Close sidebar

CHAMPIONSHIP HISTORY PART I

  • Home
  • Championship History – Part I

Nobody calls an injury lawyer for fun. When your life and livelihood hang in the balance, you need a legal team that’s ready to stand up for your rights and secure you and your family the compensation you deserve.

Since 1993, James H. Brown and Associates has continually set precedents in accident injury law, standing up for our clients’ rights and ensuring they receive the support, care, and compensation they need. Our drive and determination come from our founder’s championship history, while our commitment to accident victims comes from firsthand experience with life-altering injuries.

Read on to learn more about the Brown family’s championship history, as well as how our successes and challenges in sport helped prepare us to stand up for the rights of Albertans.

A Legacy of Champions

James H. Brown is the son of Buster Brown, one of the most accomplished Albertan athletes in the first half of the twentieth century. Between 1925 and 1932, the elder Brown held records in the 100-yard and 220-yard dash. He became the permanent holder of the R.B. Bennett Cup and Blatchford Trophy after repeated dominance at the provincial level. On the international stage, Brown won Gold at the British Empire Games (now Commonwealth Games) in the 440-yard relay, setting a Canadian record in the process. Buster Brown also enjoyed a successful hockey career, winning multiple championships with the Edmonton Superiors (including an undefeated European tour in 1933).

With that kind of lineage, there was little doubt that James H. Brown would carry on his family’s sports legacy. However, James’ bright future was called into question at age 7, when a rare hip ailment left him bedridden for a year and in a wheelchair for another. Despite these early setbacks, Brown made a full recovery and went on to excel in sports, particularly hockey.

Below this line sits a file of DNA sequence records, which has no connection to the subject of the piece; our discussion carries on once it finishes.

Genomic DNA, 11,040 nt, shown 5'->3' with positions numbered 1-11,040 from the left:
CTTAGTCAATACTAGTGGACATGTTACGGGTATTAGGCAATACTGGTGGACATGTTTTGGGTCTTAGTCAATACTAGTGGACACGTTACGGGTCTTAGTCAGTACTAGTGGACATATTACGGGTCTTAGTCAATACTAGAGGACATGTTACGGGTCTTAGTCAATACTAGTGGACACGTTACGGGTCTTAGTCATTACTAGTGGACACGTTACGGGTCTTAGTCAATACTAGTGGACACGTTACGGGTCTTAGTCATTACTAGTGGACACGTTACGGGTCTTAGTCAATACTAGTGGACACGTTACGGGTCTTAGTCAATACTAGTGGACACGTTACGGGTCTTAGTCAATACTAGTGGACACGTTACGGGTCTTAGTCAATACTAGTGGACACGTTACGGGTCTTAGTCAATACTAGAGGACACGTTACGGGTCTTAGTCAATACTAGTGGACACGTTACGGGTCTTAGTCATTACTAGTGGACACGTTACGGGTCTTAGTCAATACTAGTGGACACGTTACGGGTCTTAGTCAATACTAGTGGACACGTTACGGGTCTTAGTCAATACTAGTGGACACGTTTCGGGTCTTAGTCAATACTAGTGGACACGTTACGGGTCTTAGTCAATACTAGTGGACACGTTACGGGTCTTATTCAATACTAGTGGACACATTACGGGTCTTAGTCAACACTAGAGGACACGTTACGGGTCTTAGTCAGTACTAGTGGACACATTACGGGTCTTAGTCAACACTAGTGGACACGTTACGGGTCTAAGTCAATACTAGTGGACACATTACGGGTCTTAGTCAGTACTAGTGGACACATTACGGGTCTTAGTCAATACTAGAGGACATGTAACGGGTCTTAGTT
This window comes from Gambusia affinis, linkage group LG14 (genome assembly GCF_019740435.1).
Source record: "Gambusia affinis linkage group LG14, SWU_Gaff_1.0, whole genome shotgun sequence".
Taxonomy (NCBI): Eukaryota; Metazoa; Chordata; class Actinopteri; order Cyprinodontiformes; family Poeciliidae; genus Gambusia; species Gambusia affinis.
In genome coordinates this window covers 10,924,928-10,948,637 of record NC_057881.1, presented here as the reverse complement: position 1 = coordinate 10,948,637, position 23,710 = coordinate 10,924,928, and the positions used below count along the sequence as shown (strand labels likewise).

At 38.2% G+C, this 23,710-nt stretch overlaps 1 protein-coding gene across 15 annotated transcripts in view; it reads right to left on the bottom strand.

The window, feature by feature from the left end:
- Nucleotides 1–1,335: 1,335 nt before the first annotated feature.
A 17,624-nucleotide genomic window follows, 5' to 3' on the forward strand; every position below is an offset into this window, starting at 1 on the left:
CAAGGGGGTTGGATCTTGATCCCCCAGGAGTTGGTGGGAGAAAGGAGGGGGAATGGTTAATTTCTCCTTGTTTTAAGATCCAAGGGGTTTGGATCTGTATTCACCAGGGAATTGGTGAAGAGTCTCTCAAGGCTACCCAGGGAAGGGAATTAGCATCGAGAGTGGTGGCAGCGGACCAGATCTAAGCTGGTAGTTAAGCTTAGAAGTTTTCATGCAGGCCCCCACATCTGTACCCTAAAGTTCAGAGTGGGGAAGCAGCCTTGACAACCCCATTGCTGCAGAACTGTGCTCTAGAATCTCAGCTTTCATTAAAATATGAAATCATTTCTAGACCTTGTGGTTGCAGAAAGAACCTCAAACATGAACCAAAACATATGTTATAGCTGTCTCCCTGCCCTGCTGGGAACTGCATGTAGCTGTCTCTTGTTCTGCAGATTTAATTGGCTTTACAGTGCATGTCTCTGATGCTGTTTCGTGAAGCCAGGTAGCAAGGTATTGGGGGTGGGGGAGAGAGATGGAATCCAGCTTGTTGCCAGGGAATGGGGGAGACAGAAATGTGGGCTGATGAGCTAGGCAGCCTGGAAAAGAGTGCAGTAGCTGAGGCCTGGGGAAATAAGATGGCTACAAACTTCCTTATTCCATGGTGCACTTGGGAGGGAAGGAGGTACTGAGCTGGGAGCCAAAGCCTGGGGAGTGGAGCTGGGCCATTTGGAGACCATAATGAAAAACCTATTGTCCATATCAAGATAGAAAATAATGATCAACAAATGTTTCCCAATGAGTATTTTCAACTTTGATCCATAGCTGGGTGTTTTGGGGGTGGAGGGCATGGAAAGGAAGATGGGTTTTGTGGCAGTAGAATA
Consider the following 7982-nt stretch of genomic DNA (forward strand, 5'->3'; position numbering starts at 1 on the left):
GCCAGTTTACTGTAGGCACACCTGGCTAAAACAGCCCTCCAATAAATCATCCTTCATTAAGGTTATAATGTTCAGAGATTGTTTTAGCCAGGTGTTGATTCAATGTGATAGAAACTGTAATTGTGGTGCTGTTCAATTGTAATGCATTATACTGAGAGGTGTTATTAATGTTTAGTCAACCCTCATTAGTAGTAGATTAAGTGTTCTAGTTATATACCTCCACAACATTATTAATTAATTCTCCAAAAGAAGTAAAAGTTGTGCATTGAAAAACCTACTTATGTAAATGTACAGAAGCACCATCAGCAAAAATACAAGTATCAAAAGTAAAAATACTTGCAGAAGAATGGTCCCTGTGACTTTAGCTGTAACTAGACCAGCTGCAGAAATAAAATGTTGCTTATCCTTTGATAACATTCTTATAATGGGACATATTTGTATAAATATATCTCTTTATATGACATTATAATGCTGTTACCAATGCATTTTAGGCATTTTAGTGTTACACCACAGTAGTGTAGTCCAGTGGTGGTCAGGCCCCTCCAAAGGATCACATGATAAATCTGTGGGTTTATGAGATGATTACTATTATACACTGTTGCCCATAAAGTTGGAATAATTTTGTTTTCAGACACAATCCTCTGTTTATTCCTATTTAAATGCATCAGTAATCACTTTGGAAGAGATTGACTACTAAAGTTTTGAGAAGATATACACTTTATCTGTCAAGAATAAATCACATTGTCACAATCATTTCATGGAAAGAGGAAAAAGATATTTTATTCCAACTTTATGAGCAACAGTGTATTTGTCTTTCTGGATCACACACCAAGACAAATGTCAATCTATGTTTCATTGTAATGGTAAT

By 1963, Brown had become a standout centre, playing Juvenile AAA hockey for Edmonton’s Canadian Athletic Club. Despite being relatively young and unproven, he caught the eyes of the Edmonton Oil Kings, who were looking to shore up their roster for the Memorial Cup finals. This wasn’t just any Oil Kings team; back in those days, the Oil Kings (a junior team with players under age 21) played its regular season in the Central Alberta Hockey League, developing strength and skill in the rough-and-tumble senior league. Not only that, but the 1963 Oil Kings roster featured numerous future-NHLers, including Hall of Famers Pat Quinn and Glen Sather. Joining this highly-skilled and battle-hardened team right before the biggest championship junior hockey was no small feat!

The Memorial Cup Finals against the Niagara Falls Flyers proved to be a tough, physical series, with the Flyers dominating the first game by a score of 8-0. However, Brown and the Oil Kings fought back (both literally and on the scoreboard), winning the next three games in convincing fashion. In Game 6 of the series, the Oil Kings put the Flyers away for good, securing a 4-3 victory and Edmonton’s first Memorial Cup Championship.

A Dream Cut Short

During the series, a rapidly-developing Brown impressed the Oil Kings’ coaches and management, who invited him to continue his junior career with the team. Brown accepted, hoping to continue pursuing his dream to play in the National Hockey League. However, his dream came to an abrupt end at age 19, when he suffered a broken neck in a head-on collision with a drunk driver on his way home from practice.

Though Brown’s injury necessitated a long and painful recovery process, he remained hopeful of making a return to hockey. He enrolled in the University of Denver, whose hockey team played in the NCAA’s top division. Unfortunately, it was not meant to be; Brown continued to be dogged by complications from his injury, ultimately requiring a career-ending spinal fusion surgery.

A New Purpose

With his hockey dreams all but over, Brown decided to return home to Edmonton. He began studying law at the University of Alberta, with a particular interest in helping those who shared a similar fate to his own.

“When I was injured, there wasn’t much out there for support,” says Brown. “Today, we are dedicated to giving seriously injured people the support they need.”

Brown’s struggles with serious injuries taught him firsthand about the physical, mental, and emotional hardships accident victims endure. From two years battling a hip ailment to having his dreams taken away by a driver’s negligence, James H. Brown understands what it’s like to experience a serious injury. Today, the law firm bearing his name is here to ensure that accident victims are able to attain justice, receive compensation, and move forward with successful, productive lives.

Stay tuned for Part II of our Championship History, where we tell the story of Trent Brown’s journey from a hardnosed CFL defensive back to one of the heavy hitters of Alberta injury law.